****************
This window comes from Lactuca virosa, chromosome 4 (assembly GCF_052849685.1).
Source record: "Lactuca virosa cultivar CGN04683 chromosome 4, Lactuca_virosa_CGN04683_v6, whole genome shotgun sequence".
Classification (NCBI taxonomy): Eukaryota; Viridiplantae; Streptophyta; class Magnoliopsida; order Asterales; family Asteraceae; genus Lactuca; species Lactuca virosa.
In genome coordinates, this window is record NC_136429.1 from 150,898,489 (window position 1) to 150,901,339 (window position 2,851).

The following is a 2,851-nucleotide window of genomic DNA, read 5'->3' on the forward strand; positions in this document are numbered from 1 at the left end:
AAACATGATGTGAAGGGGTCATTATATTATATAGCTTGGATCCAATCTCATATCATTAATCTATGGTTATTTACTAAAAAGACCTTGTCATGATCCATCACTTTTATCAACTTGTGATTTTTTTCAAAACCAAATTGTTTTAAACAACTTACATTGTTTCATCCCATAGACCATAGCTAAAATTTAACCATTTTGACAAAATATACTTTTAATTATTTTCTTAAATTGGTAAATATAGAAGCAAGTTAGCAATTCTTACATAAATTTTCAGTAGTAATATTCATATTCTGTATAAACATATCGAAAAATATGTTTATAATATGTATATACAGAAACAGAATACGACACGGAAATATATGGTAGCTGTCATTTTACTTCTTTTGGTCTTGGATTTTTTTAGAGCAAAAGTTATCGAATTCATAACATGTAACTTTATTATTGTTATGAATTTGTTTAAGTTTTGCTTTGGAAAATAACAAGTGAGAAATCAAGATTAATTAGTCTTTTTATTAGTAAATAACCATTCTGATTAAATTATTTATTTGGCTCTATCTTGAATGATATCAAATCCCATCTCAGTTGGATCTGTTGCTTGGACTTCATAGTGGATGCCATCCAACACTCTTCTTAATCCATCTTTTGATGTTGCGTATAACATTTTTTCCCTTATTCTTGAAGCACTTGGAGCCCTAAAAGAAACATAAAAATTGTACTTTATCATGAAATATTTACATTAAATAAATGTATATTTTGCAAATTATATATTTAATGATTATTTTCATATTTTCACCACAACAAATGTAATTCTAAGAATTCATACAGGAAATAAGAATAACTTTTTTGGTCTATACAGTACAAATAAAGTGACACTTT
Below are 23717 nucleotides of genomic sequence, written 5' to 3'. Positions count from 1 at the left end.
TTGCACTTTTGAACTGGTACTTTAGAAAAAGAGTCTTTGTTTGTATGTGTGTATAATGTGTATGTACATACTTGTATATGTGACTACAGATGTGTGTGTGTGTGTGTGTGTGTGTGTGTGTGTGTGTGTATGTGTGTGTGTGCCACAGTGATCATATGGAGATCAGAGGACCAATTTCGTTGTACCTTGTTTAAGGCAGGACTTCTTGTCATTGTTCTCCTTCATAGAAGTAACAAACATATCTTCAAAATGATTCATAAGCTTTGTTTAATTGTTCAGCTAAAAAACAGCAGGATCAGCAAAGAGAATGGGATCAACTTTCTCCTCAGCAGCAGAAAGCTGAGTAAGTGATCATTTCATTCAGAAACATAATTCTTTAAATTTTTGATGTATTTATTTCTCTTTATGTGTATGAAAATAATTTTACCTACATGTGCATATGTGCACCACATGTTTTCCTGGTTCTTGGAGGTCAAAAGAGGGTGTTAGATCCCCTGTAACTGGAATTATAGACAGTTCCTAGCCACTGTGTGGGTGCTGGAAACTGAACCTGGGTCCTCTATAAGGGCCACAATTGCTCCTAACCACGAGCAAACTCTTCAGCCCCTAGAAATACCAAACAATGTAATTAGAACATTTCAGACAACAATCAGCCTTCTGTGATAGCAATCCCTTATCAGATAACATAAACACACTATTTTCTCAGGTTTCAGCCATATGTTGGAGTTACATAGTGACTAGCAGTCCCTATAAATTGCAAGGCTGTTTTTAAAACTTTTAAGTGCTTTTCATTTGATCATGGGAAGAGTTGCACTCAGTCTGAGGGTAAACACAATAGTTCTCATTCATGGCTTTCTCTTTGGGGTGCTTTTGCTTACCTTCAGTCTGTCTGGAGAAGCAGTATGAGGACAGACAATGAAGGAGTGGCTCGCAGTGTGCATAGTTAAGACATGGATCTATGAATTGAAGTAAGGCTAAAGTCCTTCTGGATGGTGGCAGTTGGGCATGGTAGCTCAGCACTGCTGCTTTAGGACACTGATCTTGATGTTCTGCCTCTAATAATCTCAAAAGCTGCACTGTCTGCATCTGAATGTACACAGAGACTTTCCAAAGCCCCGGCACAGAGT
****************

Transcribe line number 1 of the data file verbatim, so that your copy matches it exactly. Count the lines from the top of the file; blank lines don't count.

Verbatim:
This window comes from Lactuca virosa, chromosome 4 (assembly GCF_052849685.1).